Circle Guitar – multichannel (hex) output, mechanical step sequencer, played like a piano
Circle Guitar is an electric guitar with a built in mechanical step sequencer. Anthony Dickens has been working on a prototype for his circle guitar invention for over 2 years and shared this video on Youtube!
Hand built with the help of a team of brilliant engineers (all hail Jacob Boast, Luke Perkin & Marie Tricaud) in London. Circle generates sounds, textures and rhythms that would be impossible with a conventional electric guitar. By using a mechanical device to strike the strings, rather than a human hand, you can exceed what is physically possible and push guitar playing into new, unexplored territories.
The sound is caught by a hexaphonic or ‘multi-channel’ pickup. Each string has its own output that can be amplified, recorded and processed individually. You can pan each string across the mix, blend different effects across the strings or set up rhythmic gates to turn individual strings on and off in time with Circles set speed. The options for audio processing using guitar effects pedals, amplifiers, modular synthesis or digital audio workstations are vast.
Stop breadboarding and soldering – start making immediately! Adafruit’s Circuit Playground is jam-packed with LEDs, sensors, buttons, alligator clip pads and more. Build projects with Circuit Playground in a few minutes with the drag-and-drop MakeCode programming site, learn computer science using the CS Discoveries class on code.org, jump into CircuitPython to learn Python and hardware together, TinyGO, or even use the Arduino IDE. Circuit Playground Express is the newest and best Circuit Playground board, with support for CircuitPython, MakeCode, and Arduino. It has a powerful processor, 10 NeoPixels, mini speaker, InfraRed receive and transmit, two buttons, a switch, 14 alligator clip pads, and lots of sensors: capacitive touch, IR proximity, temperature, light, motion and sound. A whole wide world of electronics and coding is waiting for you, and it fits in the palm of your hand.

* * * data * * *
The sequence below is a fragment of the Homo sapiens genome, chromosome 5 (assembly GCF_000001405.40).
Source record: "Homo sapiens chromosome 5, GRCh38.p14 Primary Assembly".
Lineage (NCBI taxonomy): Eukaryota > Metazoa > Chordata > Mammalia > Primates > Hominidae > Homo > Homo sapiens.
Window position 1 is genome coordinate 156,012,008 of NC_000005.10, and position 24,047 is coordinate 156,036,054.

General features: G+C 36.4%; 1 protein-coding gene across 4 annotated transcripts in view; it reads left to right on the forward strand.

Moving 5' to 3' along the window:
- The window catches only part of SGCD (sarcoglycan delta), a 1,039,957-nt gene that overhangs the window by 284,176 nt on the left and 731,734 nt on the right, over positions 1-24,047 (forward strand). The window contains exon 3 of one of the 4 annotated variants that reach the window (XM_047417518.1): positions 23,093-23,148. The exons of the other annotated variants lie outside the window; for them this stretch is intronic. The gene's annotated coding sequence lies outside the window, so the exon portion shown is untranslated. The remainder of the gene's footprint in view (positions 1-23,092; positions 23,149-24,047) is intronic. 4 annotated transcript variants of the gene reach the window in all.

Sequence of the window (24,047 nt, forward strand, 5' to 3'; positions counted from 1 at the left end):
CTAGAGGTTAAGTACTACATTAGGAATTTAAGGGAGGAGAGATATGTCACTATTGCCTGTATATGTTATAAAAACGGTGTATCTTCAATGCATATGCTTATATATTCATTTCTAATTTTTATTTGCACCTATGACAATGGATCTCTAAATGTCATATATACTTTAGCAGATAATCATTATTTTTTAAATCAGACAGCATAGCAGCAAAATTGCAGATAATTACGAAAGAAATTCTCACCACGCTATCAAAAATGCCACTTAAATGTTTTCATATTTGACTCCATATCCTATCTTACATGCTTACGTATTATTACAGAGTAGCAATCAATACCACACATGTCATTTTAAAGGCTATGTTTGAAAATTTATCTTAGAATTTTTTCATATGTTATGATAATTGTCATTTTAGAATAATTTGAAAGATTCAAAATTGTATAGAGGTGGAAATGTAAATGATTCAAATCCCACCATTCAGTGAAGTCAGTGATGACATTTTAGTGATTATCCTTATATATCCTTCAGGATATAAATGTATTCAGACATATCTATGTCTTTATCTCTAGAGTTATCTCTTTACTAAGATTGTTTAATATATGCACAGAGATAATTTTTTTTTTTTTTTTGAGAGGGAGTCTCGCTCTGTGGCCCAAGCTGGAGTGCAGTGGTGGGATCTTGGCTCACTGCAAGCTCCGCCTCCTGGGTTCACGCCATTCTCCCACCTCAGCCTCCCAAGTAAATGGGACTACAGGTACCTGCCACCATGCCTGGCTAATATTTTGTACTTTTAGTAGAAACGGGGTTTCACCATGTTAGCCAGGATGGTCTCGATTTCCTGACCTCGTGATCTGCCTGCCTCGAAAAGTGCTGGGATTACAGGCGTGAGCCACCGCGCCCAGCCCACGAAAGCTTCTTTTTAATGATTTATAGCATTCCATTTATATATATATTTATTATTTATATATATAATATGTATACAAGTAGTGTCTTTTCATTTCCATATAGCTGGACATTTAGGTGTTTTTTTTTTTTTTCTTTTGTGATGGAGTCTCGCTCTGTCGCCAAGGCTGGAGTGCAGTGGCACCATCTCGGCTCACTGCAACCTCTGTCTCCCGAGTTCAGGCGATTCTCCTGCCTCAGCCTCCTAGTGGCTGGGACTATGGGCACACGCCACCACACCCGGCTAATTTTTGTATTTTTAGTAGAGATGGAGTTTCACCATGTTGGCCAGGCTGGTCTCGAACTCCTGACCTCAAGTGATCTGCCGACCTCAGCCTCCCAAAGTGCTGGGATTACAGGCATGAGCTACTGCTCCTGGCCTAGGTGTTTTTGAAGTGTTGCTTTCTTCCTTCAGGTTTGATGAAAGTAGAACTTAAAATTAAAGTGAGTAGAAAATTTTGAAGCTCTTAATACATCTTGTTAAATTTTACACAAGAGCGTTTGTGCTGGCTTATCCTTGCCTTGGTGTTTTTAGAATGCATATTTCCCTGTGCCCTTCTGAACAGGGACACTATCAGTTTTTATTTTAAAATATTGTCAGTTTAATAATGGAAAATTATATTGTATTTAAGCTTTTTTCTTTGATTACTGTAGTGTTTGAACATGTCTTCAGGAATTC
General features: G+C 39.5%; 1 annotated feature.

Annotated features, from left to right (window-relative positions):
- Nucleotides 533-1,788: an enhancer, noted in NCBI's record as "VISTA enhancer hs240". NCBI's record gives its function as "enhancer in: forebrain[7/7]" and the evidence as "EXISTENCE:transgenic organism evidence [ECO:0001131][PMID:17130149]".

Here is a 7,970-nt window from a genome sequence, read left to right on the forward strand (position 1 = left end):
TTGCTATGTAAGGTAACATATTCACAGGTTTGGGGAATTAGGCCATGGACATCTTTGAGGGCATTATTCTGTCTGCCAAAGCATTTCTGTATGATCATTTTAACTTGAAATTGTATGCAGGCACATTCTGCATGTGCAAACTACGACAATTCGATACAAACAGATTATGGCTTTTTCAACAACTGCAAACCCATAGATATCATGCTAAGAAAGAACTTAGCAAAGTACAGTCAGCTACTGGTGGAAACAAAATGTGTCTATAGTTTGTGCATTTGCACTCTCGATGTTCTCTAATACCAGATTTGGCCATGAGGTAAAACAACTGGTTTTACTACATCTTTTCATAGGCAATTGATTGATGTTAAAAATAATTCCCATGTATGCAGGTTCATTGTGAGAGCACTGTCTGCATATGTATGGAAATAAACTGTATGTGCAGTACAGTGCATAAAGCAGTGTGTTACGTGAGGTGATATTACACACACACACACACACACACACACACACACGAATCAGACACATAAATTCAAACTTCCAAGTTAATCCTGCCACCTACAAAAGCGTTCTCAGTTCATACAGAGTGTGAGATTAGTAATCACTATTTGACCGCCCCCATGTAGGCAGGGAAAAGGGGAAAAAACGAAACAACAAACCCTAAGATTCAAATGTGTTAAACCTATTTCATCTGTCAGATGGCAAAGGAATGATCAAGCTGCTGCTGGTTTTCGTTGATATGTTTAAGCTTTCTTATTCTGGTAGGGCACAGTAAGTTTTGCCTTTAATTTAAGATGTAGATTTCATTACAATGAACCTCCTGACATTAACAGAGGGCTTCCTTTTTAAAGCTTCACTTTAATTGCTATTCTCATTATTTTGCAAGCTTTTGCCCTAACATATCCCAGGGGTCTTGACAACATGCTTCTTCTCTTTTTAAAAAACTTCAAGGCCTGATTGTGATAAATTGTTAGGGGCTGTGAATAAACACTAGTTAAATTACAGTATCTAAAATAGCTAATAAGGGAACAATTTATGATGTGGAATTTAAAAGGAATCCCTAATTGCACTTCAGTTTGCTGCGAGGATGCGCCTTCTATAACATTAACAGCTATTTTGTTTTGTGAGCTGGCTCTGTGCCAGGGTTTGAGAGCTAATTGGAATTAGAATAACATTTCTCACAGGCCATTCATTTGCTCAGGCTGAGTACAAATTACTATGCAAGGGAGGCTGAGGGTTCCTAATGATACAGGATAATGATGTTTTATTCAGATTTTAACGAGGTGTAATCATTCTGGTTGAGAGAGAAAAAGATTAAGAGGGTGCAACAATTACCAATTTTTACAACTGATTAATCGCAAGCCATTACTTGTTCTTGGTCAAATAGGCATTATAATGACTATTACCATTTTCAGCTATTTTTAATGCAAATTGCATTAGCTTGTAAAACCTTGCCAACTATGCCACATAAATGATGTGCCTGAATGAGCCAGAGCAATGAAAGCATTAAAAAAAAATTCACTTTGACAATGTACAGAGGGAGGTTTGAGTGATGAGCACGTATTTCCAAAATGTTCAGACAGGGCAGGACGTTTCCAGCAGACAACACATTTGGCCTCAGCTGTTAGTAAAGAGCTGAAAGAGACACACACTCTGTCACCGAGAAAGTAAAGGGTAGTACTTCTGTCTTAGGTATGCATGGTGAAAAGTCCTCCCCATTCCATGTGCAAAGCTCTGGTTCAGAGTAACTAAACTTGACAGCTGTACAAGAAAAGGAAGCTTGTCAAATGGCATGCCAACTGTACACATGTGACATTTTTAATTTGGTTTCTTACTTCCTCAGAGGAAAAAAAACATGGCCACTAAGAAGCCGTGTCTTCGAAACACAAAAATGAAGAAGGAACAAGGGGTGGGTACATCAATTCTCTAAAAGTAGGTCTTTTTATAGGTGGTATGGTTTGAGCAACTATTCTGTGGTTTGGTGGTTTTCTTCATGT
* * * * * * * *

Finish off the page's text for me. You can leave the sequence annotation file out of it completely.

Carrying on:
Have an amazing project to share? The Electronics Show and Tell is every Wednesday at 7pm ET! To join, head over to YouTube and check out the show’s live chat – we’ll post the link there.